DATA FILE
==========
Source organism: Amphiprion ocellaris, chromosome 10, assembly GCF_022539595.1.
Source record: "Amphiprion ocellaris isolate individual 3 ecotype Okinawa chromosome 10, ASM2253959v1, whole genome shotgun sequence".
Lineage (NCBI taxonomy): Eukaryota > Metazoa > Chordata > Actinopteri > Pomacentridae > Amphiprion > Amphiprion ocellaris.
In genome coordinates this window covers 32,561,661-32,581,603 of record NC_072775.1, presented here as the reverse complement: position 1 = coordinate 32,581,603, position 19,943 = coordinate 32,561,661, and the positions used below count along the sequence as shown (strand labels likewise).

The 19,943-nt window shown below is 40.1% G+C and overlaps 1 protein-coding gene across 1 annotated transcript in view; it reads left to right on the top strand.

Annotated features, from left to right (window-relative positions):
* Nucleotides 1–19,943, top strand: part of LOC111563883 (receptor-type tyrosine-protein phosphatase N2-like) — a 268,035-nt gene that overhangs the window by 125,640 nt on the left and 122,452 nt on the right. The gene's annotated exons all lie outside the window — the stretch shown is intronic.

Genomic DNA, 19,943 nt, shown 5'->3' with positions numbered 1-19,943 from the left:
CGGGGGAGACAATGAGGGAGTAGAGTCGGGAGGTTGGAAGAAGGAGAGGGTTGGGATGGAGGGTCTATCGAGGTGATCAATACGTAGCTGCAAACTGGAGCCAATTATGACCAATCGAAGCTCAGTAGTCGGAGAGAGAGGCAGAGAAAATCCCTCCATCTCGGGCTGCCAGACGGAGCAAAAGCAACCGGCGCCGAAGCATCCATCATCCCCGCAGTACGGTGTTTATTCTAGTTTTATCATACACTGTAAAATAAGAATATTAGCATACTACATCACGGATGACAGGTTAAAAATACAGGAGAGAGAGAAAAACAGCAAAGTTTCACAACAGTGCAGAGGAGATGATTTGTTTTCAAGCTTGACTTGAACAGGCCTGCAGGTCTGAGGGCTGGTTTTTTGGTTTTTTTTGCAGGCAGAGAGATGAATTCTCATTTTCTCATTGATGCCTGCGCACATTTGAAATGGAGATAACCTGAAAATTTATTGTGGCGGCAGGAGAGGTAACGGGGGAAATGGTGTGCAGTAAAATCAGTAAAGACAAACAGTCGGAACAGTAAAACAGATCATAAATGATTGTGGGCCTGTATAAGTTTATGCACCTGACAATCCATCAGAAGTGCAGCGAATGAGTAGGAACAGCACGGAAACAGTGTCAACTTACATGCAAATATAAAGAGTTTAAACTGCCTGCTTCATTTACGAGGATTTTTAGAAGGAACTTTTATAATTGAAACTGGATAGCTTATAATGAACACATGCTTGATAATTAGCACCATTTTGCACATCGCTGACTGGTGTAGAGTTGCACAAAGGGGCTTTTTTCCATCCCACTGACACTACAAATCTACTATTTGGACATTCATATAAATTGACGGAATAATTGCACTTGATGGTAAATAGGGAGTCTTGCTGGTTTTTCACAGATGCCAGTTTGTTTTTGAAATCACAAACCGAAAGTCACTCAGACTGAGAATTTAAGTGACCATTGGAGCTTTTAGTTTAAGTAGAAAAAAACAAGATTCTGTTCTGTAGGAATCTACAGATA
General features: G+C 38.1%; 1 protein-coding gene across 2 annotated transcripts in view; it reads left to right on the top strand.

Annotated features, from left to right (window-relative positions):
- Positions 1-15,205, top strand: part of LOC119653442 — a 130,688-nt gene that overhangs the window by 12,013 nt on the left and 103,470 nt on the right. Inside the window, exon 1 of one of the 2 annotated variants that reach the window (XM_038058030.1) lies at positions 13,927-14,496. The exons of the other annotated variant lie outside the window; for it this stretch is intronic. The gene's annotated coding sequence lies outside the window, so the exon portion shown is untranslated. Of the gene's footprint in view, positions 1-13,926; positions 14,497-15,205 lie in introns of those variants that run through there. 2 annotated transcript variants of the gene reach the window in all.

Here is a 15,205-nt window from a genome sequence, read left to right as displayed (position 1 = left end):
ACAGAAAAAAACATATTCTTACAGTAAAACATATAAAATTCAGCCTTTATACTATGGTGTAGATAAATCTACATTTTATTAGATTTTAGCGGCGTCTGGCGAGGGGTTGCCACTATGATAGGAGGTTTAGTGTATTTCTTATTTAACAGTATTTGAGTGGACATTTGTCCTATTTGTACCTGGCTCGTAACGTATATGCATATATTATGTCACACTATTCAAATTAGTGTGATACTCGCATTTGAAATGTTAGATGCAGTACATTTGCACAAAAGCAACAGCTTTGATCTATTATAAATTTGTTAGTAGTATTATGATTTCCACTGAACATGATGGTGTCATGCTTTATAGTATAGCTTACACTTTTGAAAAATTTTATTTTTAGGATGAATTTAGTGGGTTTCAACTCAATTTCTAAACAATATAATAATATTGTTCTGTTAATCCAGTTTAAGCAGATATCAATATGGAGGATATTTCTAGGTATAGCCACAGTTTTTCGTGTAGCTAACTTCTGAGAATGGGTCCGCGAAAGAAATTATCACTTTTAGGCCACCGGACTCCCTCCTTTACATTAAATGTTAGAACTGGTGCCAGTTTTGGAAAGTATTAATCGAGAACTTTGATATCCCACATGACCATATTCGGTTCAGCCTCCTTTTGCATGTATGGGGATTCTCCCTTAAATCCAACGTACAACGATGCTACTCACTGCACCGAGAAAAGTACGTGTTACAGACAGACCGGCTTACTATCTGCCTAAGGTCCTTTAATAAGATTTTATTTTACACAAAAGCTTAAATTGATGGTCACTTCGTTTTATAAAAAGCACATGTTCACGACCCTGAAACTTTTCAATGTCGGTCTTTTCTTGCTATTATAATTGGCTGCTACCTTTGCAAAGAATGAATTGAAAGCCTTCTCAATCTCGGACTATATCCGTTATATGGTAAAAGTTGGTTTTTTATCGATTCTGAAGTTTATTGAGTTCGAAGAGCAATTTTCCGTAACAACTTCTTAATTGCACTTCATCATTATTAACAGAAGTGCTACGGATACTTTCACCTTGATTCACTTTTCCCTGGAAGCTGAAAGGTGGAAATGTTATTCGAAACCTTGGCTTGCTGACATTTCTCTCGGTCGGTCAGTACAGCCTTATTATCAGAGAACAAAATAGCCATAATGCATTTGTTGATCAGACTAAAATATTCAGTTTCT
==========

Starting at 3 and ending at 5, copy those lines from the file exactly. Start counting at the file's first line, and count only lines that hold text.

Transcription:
Lineage (NCBI taxonomy): Eukaryota > Metazoa > Chordata > Actinopteri > Pomacentridae > Amphiprion > Amphiprion ocellaris.
In genome coordinates this window covers 32,561,661-32,581,603 of record NC_072775.1, presented here as the reverse complement: position 1 = coordinate 32,581,603, position 19,943 = coordinate 32,561,661, and the positions used below count along the sequence as shown (strand labels likewise).

The 19,943-nt window shown below is 40.1% G+C and overlaps 1 protein-coding gene across 1 annotated transcript in view; it reads left to right on the top strand.